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Characterization of focal liver lesions with superparamagnetic iron oxide-enhanced MR imaging: value of distributional phase T1-weighted imaging.

Lee JM, Kim CS, Youk JH, Lee MS - Korean J Radiol (2003 Jan-Mar)

Bottom Line: Postcontrast T1-weighted imaging was performed within eight minutes of infusion of the contrast medium (distributional phase).Both qualitative and quantitative analysis was performed.T1-weighted double-echo FLASH images obtained soon after the infusion of ferumoxides, show characteristic enhancement patterns and improved the differentiation of focal liver lesions.

View Article: PubMed Central - PubMed

Affiliation: Department of Diagnostic Radiology, Seoul National University Hospital, Korea. leejm@radcom.snu.ac.kr

ABSTRACT

Objective: To determine the potential value of distributional-phase T1-weighted ferumoxides-enhanced magnetic resonance (MR) imaging for tissue characterization of focal liver lesions.

Materials and methods: Ferumoxides-enhanced MR imaging was performed using a 1.5-T system in 46 patients referred for evaluation of known or suspected hepatic malignancies. Seventy-three focal liver lesions (30 hepatocellular carcinomas (HCC), 12 metastases, 15 cysts, 13 hemangiomas, and three cholangiocarcinomas) were evaluated. MR imaging included T1-weighted double-echo gradient-echo (TR/TE: 150/4.2 and 2.1 msec), T2*-weighted gradient-echo (TR/TE: 180/12 msec), and T2-weighted turbo spin-echo MR imaging at 1.5 T before and after intravenous administration of ferumoxides (15 mmol/kg body weight). Postcontrast T1-weighted imaging was performed within eight minutes of infusion of the contrast medium (distributional phase). Both qualitative and quantitative analysis was performed.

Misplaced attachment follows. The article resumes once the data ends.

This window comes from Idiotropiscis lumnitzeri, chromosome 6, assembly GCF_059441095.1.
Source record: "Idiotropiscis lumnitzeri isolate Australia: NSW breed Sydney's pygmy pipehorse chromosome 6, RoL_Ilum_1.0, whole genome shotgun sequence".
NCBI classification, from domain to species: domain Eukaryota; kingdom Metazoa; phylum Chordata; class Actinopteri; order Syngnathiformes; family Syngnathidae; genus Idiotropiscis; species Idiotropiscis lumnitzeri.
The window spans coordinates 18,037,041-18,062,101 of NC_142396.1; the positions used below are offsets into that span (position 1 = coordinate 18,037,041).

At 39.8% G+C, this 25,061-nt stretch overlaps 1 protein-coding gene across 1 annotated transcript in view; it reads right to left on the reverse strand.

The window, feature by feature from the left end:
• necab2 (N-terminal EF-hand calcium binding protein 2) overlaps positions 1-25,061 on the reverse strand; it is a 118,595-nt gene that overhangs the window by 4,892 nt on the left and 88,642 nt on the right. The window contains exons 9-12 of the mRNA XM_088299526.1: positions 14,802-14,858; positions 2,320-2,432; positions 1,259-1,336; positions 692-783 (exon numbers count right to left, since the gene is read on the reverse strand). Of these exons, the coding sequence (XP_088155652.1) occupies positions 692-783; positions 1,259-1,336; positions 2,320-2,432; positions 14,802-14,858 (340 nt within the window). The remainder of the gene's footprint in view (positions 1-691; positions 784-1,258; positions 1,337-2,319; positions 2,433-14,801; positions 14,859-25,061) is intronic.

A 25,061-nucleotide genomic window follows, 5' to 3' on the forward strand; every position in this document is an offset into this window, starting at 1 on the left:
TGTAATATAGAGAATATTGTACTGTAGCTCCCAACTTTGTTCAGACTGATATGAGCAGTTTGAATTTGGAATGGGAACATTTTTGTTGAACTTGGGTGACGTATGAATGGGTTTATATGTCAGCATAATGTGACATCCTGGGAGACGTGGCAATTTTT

Results: During the distributional phase after infusion of ferumoxides, unique enhancement patterns of focal liver lesions were observed for hemangiomas, metastases, and hepatocellular carcinomas. On T1-weighted GRE images obtained during the distributional phase, hemangiomas showed a typical positive enhancement pattern of increased signal; metastases showed ring enhancement; and hepatocellar carcinomas showed slight enhancement. Quantitatively, the signal-to-noise ratio of hemangiomas was much higher than that of other tumors (p <.05) and was similar to that of intrahepatic vessels. This finding permitted more effective differentiation between hemangiomas and other malignant tumors.

Conclusion: T1-weighted double-echo FLASH images obtained soon after the infusion of ferumoxides, show characteristic enhancement patterns and improved the differentiation of focal liver lesions.